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Calderon taps new Mexico central bank chief

President Felipe Calderon names Finance Minister Agustin Carstens, who is seen as more willing to work with Mexico's leader on economic changes, to the key post. Critics say the timing is wrong.

December 10, 2009|By Tracy Wilkinson
  • Mexico's President Felipe Calderon, left, nominated a close political ally, Finance Minister Agustin Carstens, center, to replace the well-respected head of the central bank.
Mexico's President Felipe Calderon, left, nominated a close political… (Alfredo Guerrero / Associated…)

Reporting from Mexico City — In the middle of his country's worst economic crisis in a generation, Mexican President Felipe Calderon on Wednesday nominated a close political ally, Finance Minister Agustin Carstens, to replace the well- respected head of the central bank.

Carstens, a University of Chicago-trained economist, has serious creds in the financial world too. But he is also seen as someone willing to be more collaborative with the president than the fiercely independent outgoing Bank of Mexico director.

The Cabinet shuffle comes as Calderon plans to make economic policy his primary focus next year, government sources say. The first half of his six-year term has been dominated by a bloody war against drug cartels.

The coming year is also probably the last opportunity for the Calderon government to push through politically charged economic changes before the country's attention turns to the 2012 presidential election, analysts say.

Carstens, if approved by the Mexican Senate, will replace Guillermo Ortiz, who has held the bank governorship for 12 years. Ortiz is well respected in financial circles here and abroad and has openly clashed with Calderon over economic policy, including the raising of interest rates and ways to check government spending.

Ortiz became finance minister at the height of Mexico's peso crisis in the mid-1990s and was widely credited with slashing inflation and helping to rescue the economy. At the bank, he shunned political interference and reassured investors.

Carstens, who did a stint at the International Monetary Fund, is also respected, and international financial analysts did not express dismay over the changes.

Among Calderon's political opposition and some analysts here, however, questions were raised about whether Carstens would maintain the Bank of Mexico's autonomy. Critics also said that, given the dire straits of the Mexican economy, it might not be the ideal time to change the man at the helm of sensitive finance policy.

"The president is taking a very high risk by fixing something that wasn't broken," Sen. Francisco Arroyo of the opposition Institutional Revolutionary Party said Wednesday. "The country is not in the position to take such delicate risks."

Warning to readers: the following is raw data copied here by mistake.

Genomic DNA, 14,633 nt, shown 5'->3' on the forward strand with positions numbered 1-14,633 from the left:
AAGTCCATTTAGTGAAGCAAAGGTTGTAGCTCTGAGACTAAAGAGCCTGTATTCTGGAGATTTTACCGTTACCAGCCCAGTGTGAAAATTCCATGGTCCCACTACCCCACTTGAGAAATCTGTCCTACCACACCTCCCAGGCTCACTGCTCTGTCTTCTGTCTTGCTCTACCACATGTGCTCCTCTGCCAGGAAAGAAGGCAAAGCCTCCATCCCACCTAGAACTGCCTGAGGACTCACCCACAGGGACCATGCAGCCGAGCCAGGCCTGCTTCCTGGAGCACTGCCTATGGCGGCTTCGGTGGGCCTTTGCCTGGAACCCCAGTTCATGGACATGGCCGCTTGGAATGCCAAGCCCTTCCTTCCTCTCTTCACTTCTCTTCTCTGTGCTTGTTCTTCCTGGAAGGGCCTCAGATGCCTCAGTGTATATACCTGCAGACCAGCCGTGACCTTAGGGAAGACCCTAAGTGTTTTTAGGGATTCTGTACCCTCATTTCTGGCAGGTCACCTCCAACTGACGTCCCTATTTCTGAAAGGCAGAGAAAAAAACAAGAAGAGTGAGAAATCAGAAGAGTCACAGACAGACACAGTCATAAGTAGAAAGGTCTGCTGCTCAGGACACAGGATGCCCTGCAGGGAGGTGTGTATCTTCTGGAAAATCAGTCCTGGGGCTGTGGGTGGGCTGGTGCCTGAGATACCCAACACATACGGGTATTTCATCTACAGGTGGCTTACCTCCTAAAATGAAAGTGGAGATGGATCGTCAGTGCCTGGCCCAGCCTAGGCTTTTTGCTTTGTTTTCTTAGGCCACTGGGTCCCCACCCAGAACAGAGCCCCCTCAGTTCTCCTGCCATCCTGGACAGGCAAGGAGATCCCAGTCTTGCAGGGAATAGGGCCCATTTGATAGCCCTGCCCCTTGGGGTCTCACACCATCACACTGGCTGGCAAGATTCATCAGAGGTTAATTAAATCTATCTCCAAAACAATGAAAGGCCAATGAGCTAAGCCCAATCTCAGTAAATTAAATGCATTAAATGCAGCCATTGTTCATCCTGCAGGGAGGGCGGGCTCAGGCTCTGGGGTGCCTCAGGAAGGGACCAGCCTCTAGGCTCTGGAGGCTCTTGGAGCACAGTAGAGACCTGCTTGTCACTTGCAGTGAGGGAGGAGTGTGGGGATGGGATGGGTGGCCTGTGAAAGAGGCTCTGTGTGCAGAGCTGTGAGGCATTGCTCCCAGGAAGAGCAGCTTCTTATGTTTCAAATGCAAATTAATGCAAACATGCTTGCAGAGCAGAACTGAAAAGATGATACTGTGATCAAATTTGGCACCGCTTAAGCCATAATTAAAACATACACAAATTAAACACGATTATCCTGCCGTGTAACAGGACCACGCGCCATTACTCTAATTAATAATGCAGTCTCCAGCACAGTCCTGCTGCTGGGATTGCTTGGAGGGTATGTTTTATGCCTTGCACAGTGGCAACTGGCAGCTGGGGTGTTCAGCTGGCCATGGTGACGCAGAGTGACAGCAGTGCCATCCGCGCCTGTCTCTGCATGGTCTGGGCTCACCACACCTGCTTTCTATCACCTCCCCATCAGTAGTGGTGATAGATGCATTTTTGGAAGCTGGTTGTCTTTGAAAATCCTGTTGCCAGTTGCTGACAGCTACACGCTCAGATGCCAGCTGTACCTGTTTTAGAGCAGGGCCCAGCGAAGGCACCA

Mexico suffered repercussions from the global economic crisis more than most of Latin America because of its close financial ties with the United States. Top income-earners lost ground, including manufactured goods and petroleum, along with tourism, which suffered a double whammy with the advent of last spring's flu epidemic. Remittances from Mexicans living in the U.S. also have dropped sharply.

Joblessness is high, Mexico's international credit rating dropped, and the Social Development Ministry announced this week that an additional 6.6 million Mexicans will fall below the poverty line next year.

"He'd make a magnificent governor at the Bank of Mexico, but not right now," commentator Sergio Sarmiento noted in the Reforma newspaper.

"The independence [of the institution] is called into question when the president puts his finance minister in the job. It is bad policy for the president to put an official close to him in a position that is supposed to be independent of him."

Speaking in Washington this week, Carstens said worries about continued autonomy at the bank were unfounded because policy decisions are taken by a five-member board, and he as governor would have just one vote.

On Wednesday, after his nomination, Carstens pledged to uphold the bank's fundamental task of fighting inflation and promoting the stability of the Mexican peso.

"That does not mean that opportunities of coordination between the Bank of Mexico and the federal government cannot be more effectively exploited," he said.

Carstens' nomination received swift approval from an array of business and industrial organizations.

"This could be the right moment to give the Bank of Mexico more authority to work on national economic growth, not just monetary stability," Miguel Maron, head of one of several chambers of industry, told the official Notimex news agency.

Calderon named Ernesto Cordero, another close ally who is relatively unknown and has served as head of the Social Development Ministry, to replace Carstens as finance minister.

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